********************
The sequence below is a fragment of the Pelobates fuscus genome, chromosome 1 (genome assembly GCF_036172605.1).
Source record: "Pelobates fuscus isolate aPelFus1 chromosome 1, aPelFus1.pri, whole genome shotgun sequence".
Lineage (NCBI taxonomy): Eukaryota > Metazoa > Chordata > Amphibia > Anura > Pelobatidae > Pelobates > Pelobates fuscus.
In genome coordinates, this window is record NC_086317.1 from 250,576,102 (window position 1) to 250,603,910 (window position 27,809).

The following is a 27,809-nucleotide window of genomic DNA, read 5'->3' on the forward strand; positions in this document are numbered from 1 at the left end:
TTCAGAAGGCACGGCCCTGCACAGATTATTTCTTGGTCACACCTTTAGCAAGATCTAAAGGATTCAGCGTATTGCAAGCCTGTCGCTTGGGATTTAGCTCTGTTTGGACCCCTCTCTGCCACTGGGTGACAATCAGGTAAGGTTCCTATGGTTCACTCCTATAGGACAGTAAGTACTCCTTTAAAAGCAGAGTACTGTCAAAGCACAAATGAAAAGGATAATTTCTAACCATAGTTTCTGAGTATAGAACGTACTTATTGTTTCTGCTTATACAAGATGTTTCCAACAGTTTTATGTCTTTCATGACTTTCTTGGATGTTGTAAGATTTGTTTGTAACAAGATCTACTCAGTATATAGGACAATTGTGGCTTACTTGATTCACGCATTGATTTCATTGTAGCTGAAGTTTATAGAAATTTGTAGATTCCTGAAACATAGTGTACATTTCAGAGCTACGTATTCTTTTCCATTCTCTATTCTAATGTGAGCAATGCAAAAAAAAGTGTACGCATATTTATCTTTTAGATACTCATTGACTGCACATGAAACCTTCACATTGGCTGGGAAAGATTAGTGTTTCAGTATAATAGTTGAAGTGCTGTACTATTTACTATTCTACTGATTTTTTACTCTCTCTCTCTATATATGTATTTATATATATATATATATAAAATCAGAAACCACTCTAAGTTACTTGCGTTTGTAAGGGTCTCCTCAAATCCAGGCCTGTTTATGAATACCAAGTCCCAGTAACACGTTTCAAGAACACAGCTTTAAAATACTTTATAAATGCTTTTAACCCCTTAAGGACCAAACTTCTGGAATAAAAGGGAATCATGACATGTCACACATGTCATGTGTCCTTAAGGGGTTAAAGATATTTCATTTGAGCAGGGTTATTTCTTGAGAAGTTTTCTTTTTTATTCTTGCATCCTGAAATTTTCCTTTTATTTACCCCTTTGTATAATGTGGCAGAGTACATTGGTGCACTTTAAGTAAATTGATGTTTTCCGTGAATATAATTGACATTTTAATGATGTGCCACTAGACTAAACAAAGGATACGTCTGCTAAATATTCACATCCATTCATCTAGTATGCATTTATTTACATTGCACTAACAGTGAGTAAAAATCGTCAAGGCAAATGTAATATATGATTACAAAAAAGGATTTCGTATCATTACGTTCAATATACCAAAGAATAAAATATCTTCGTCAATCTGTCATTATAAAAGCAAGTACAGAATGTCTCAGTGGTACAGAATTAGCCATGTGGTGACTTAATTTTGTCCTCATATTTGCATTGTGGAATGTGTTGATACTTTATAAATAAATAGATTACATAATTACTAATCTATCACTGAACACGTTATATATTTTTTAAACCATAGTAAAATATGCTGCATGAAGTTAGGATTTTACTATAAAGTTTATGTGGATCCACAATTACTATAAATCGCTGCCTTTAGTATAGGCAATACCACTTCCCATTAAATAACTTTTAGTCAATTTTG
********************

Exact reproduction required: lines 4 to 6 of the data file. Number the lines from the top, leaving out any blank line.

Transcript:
In genome coordinates, this window is record NC_086317.1 from 250,576,102 (window position 1) to 250,603,910 (window position 27,809).

The following is a 27,809-nucleotide window of genomic DNA, read 5'->3' on the forward strand; positions in this document are numbered from 1 at the left end:
TTCAGAAGGCACGGCCCTGCACAGATTATTTCTTGGTCACACCTTTAGCAAGATCTAAAGGATTCAGCGTATTGCAAGCCTGTCGCTTGGGATTTAGCTCTGTTTGGACCCCTCTCTGCCACTGGGTGACAATCAGGTAAGGTTCCTATGGTTCACTCCTATAGGACAGTAAGTACTCCTTTAAAAGCAGAGTACTGTCAAAGCACAAATGAAAAGGATAATTTCTAACCATAGTTTCTGAGTATAGAACGTACTTATTGTTTCTGCTTATACAAGATGTTTCCAACAGTTTTATGTCTTTCATGACTTTCTTGGATGTTGTAAGATTTGTTTGTAACAAGATCTACTCAGTATATAGGACAATTGTGGCTTACTTGATTCACGCATTGATTTCATTGTAGCTGAAGTTTATAGAAATTTGTAGATTCCTGAAACATAGTGTACATTTCAGAGCTACGTATTCTTTTCCATTCTCTATTCTAATGTGAGCAATGCAAAAAAAAGTGTACGCATATTTATCTTTTAGATACTCATTGACTGCACATGAAACCTTCACATTGGCTGGGAAAGATTAGTGTTTCAGTATAATAGTTGAAGTGCTGTACTATTTACTATTCTACTGATTTTTTACTCTCTCTCTCTATATATGTATTTATATATATATATATATAAAATCAGAAACCACTCTAAGTTACTTGCGTTTGTAAGGGTCTCCTCAAATCCAGGCCTGTTTATGAATACCAAGTCCCAGTAACACGTTTCAAGAACACAGCTTTAAAATACTTTATAAATGCTTTTAACCCCTTAAGGACCAAACTTCTGGAATAAAAGGGAATCATGACATGTCACACATGTCATGTGTCCTTAAGGGGTTAAAGATATTTCATTTGAGCAGGGTTATTTCTTGAGAAGTTTTCTTTTTTATTCTTGCATCCTGAAATTTTCCTTTTATTTACCCCTTTGTATAATGTGGCAGAGTACATTGGTGCACTTTAAGTAAATTGATGTTTTCCGTGAATATAATTGACATTTTAATGATGTGCCACTAGACTAAACAAAGGATACGTCTGCTAAATATTCACATCCATTCATCTAGTATGCATTTATTTACATTGCACTAACAGTGAGTAAAAATCGTCAAGGCAAATGTAATATATGATTACAAAAAAGGATTTCGTATCATTACGTTCAATATACCAAAGAATAAAATATCTTCGTCAATCTGTCATTATAAAAGCAAGTACAGAATGTCTCAGTGGTACAGAATTAGCCATGTGGTGACTTAATTTTGTCCTCATATTTGCATTGTGGAATGTGTTGATACTTTATAAATAAATAGATTACATAATTACTAATCTATCACTGAACACGTTATATATTTTTTAAACCATAGTAAAATATGCTGCATGAAGTTAGGATTTTACTATAAAGTTTATGTGGATCCACAATTACTATAAATCGCTGCCTTTAGTATAGGCAATACCACTTCCCATTAAATAACTTTTAGTCAATTTTG